wpostServer: http://css.washingtonpost.com/wpost2
Posted at 02:37 PM ET, 09/20/2011

MacArthur Grant: What do geniuses do? (Video)

The MacArthur Grant is the artistic jackpot. Out of nowhere, a call comes from the MacArthur Foundation and a voice on the other line tells you that you’ll soon be $500,000 richer. Since 1981, the grant has awarded people anonymously nominated for their creative work. They have no idea they’re even being considered until they get the call.
Marie-Therese Connolly won a MacArthur genius grant for her work to prevent elder abuse. (MARVIN JOSEPH/THE WASHINGTON POST)

A clown, a slew of poets, scientists and sculptors have all won the grant that many refer to as the genius award — though past winners deny that accusation. This year, the genius list includes 22 innovative men and women who received the life-changing call this week. Here’s a look at what some of them did to earn it:

1) Protect and defend Mickey Rooney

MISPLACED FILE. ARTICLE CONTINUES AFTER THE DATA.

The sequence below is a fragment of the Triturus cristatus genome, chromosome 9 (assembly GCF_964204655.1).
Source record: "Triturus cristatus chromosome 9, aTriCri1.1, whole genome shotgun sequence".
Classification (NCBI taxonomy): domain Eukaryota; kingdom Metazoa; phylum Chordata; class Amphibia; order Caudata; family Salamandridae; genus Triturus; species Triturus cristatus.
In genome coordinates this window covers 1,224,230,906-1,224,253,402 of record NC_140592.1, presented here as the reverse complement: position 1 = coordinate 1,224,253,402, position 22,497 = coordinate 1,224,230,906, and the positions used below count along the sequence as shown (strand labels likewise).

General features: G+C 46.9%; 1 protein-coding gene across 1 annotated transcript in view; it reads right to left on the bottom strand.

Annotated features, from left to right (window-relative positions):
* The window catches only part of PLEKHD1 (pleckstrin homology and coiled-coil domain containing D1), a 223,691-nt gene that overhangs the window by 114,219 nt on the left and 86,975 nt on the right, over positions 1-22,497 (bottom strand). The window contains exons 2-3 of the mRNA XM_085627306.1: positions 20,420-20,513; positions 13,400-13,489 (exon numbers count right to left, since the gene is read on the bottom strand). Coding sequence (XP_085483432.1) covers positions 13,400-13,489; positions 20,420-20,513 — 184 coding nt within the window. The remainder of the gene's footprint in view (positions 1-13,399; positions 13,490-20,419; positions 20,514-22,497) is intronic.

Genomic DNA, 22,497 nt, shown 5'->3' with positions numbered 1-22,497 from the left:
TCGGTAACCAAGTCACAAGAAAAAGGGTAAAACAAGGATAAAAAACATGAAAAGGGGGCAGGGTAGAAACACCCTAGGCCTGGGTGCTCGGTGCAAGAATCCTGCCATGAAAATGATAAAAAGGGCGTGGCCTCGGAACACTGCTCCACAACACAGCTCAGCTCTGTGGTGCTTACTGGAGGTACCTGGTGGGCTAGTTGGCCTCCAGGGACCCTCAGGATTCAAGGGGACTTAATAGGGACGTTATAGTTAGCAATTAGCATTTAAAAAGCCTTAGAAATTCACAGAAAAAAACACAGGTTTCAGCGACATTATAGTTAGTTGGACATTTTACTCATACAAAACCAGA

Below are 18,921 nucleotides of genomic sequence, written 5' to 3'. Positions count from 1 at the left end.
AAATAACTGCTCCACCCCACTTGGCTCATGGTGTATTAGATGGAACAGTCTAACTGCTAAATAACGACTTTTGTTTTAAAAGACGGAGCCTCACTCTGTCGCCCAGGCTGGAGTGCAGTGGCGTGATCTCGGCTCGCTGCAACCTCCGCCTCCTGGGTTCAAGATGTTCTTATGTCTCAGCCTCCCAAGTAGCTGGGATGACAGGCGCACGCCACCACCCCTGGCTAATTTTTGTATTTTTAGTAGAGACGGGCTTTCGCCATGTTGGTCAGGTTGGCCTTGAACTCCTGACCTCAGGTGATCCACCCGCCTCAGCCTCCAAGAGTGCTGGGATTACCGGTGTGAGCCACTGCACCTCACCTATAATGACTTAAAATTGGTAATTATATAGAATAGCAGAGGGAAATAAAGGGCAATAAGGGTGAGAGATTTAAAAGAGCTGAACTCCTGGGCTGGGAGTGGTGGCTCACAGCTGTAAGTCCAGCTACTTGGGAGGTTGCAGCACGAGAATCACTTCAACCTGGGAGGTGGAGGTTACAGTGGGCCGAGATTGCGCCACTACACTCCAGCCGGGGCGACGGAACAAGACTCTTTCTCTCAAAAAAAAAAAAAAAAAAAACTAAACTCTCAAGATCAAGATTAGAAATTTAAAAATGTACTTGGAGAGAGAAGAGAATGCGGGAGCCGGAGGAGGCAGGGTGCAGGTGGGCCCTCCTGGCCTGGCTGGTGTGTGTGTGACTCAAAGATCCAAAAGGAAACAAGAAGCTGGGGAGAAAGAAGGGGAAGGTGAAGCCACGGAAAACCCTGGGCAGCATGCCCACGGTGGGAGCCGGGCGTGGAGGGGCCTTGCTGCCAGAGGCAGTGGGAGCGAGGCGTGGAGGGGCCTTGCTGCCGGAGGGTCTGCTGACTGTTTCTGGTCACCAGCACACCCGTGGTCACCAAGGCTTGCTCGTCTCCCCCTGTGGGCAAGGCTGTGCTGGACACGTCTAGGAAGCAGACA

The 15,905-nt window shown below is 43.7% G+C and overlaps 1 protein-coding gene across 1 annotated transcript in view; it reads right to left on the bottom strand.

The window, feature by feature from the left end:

When Mickey Rooney appeared before a Senate panel to detail his own elder abuse, Marie-Therese Connolly sat at the table with him. Connolly, the founder of Life Long Justice, has spent years fighting for the rights of elderly victims of abuse. Read about the District resident here.

2) Crack jokes on the radio

Jab Abumrad, creator of RadioLab, won for his work turning great philosophic questions into understandable hour-long radio shows.

3) Get lost in China

And they say longform journalism is dead. Peter Hessler, a New Yorker writer who tends to drive around China and write lovely books about his experiences, won the award. Immerse yourself in some of his shorter pieces: A 14,000-word interview with John McPhee or a 5,000-word look at Dr. Don, the life of a small-town druggist.

4) Make a lot of noise

Dafnis Prieto likes to bang drums. In the process, he makes some darn beautiful music.

5) Imitate Johnny Tremain


(CHRISTOPHER LANE/ASSOCIATED PRESS)

Ubaldo Vitali, 67, is a fourth-generation silversmith. As Alexis Madrigal points out, the list of winners is mostly people who are “information workers” — those whose products are ephemeral thoughts or experiences. Vitali’s work, meanwhile, is hewed by his own hand. One example:


(GENE YOUNG/SMITHSONIAN)

These are just five ways to get the grant. See the other 17 ways here.

By  |  02:37 PM ET, 09/20/2011

Tags:  National, MacArthur Grant, Jab Abumrad, Marie-Therese Connolly, Peter Hessler, Dafnis Prieto, Ubaldo Vitali

 
Read what others are saying
     

    © 2011 The Washington Post Company